Richard Fletcher relfects on a lecture by Polish Ambassador to Pakistan, Dr Andrzej Ananicz, celebrating the anniversary of 600 years of diplomatic relations between Poland and Turkey.
It must be one of the more interesting quirks of diplomatic history – 600 years of unbroken diplomatic relations between the Poles and the Turks. But, hang on, you might say. “Poland” simply did not exist for various periods over the past 600 years. The simple answer is the Turks refused to recognise the carve-ups that took Poland off the map, consistently saying they were dealing with Poland and the Poles, not the people/countries that nominally took control.
Why Wellington? It was a question he asked himself after the Polish and Turkish ambassadors invited him to speak. In the end his answer was ...why not?
Ananicz himself is an interesting character. Initially an academic – in Poland and the USA – he joined the Polish diplomatic service to, among other things, become head of the Polish Intelligence Service and Deputy Foreign Minister. A specialist in “Turcology” he speaks Turkish, Farsi (Persian), German, Russian, Urdu and English with a subtlety and sense of humour that shows he knows both the light – and dark – sides of diplomacy.
He said the relationship began in 1414, 1415 according to some, when the then “Polish” king and the Turkish sultan agreed they had common interests over countries between Polish territory and the Ottoman Empire. “Polish” is in quote marks as, during the first couple of hundred years, “Poland” as we know it now did not exist. Among other things, it was part of a Lithuanian/Polish state that spread from the Baltic to the Black Seas. Subsequent events as many will know included Poland becoming part of Russia and being carved up between Nazi Germany and the Soviet Union. When Poland was dismembered in the 18th Century the Ottomans refused to recognise this and subsequent changes. In modern times the Turkish republic similarly refused to recognise the Nazi-Stalin carve-up and the Polish “satellite-state” post- World War II. Formal relations resumed after Poland re-established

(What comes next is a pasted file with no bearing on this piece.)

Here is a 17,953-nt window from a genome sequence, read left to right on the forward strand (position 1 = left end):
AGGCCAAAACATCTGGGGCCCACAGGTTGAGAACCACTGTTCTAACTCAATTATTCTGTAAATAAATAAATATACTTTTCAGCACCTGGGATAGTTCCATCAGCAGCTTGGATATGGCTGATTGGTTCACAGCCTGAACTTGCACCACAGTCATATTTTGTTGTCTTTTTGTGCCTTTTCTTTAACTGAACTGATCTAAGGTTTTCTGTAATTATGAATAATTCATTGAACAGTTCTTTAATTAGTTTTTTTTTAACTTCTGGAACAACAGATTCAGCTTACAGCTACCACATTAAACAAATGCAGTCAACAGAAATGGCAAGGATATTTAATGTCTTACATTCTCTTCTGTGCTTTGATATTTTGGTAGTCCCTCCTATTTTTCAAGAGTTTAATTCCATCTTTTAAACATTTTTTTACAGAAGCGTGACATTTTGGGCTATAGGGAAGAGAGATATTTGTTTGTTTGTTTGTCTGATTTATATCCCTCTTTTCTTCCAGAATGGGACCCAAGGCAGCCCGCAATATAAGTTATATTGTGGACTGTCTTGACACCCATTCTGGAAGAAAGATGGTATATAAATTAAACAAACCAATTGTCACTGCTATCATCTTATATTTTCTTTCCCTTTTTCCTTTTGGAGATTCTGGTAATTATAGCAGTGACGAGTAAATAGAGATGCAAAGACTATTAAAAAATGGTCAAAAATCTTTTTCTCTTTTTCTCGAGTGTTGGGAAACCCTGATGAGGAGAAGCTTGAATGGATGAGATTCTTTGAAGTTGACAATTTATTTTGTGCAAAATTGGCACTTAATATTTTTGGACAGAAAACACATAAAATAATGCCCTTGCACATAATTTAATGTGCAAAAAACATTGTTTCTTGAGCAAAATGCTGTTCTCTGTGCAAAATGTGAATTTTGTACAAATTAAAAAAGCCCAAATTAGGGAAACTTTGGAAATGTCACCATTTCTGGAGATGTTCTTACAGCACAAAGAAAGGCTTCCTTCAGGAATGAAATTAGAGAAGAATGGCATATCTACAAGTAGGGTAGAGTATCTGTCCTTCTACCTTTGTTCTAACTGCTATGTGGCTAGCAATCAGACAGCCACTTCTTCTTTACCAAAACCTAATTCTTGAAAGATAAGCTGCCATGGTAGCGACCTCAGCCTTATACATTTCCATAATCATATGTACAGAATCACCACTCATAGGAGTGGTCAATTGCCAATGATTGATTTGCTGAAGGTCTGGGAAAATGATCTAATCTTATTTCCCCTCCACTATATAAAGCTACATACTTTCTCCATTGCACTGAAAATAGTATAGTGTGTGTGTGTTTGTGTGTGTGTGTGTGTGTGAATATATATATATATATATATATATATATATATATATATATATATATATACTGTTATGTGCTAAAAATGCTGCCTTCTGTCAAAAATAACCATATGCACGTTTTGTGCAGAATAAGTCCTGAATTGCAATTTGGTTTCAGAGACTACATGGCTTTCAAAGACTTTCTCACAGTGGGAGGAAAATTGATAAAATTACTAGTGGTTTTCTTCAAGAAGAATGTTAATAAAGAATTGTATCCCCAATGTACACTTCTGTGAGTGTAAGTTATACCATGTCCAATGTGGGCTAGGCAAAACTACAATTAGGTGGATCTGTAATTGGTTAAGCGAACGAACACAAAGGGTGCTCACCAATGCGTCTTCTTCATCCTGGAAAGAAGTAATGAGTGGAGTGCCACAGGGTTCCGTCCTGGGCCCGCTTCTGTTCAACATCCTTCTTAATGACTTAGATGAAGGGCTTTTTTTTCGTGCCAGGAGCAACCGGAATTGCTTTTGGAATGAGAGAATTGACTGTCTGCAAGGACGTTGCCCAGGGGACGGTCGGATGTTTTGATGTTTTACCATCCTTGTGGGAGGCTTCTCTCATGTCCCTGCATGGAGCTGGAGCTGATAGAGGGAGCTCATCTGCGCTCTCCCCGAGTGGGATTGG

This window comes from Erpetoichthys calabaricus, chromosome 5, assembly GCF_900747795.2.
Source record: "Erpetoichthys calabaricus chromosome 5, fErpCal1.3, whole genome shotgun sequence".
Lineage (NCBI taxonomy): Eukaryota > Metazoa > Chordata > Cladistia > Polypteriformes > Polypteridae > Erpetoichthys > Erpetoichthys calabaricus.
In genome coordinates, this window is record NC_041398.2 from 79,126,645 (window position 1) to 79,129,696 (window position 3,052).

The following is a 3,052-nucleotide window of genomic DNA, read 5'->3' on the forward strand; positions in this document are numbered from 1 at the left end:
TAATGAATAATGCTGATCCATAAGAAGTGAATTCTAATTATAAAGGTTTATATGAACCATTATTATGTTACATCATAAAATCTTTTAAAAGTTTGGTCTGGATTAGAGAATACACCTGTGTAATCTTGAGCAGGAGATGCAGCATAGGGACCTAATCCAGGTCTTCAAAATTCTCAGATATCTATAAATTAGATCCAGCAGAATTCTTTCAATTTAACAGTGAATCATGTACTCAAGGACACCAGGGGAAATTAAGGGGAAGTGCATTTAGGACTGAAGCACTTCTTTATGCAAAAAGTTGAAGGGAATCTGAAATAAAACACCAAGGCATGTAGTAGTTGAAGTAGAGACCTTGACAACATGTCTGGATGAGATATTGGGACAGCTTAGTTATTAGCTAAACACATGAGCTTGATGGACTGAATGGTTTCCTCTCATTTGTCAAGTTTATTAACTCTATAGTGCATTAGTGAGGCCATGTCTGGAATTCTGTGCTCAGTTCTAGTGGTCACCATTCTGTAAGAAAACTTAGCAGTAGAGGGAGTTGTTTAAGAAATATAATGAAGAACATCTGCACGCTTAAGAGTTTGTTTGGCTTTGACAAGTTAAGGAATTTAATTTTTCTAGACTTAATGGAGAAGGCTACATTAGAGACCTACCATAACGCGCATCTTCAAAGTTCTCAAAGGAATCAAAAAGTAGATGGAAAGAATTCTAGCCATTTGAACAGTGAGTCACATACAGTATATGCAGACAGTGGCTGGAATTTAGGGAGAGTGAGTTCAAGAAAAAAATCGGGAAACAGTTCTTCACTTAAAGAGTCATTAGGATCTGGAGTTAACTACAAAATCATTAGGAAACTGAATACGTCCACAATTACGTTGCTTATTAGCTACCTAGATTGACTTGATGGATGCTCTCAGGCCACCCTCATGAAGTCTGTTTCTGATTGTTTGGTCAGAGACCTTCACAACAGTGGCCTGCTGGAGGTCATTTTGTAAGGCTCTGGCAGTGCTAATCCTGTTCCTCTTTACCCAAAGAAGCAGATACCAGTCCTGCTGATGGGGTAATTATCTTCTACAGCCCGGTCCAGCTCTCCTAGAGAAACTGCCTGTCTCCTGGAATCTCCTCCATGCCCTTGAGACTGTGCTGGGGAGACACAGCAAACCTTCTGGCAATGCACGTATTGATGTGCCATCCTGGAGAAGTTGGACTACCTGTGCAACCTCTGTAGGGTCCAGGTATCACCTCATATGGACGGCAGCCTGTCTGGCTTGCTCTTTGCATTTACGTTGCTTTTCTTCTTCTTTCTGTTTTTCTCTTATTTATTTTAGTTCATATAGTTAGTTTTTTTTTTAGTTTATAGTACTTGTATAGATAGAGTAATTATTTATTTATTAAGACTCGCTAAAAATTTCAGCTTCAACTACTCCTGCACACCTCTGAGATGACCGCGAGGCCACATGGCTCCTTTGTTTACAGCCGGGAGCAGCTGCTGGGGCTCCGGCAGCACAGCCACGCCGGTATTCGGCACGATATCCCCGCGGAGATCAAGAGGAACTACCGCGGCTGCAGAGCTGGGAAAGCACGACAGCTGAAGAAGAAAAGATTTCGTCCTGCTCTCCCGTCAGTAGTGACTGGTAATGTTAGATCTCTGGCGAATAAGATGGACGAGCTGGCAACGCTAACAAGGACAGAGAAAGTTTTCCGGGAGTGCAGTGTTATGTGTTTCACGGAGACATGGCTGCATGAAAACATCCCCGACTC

On the Turkish side, the Ottoman Empire at its zenith reached the borders of Austria. Ironically and despite opposition from many Poles King John Sobieski sided with the Austrians during the siege of Vienna but this did not break diplomatic relations between Poland and Turkey. After its defeat in World War I the victors, having broken up the Ottoman Empire, in 1920 tried to carve up what little was left of Turkey. Ananicz says, with help from the “new” Polish state and Polish advisors in the Turkish government, Kemal Ataturk successfully preserved what became modern Turkey.
The help Ataturk had begins to hint at the less formal, at times quirky, but apparently very strong informal relationships that have existed between Poles and Turks for centuries. For a period Polish princes went “oriental”, dressing in Turkish style to the point that when a delegation visited Paris the French thought they were Turks. Turkey proved a safe haven for many Poles when others took over their country. A Polish prince established Adampol, a village some 30 km from Istanbul. The village still has an annual Polish festival. The prince’s representative in Turkey converted to Islam. Many other Poles converted. Others remained Roman Catholic in the tolerant Ottoman Empire. Some Polish soldier converts became Ottoman generals. One, who fought with Ataturk at Gallipoli, became a key adviser in establishing the new republic.
Perhaps Gallipoli is the vague connection with New Zealand that may have prompted the Polish and Turkish ambassadors to bring Ananicz to Wellington as part of their 600th anniversary celebration. Whatever the reason, the result was a fascinating insight into an unusual and lasting relationship.
Richard Fletcher is a journalist, lawyer and a member of the advisory board at Diplosphere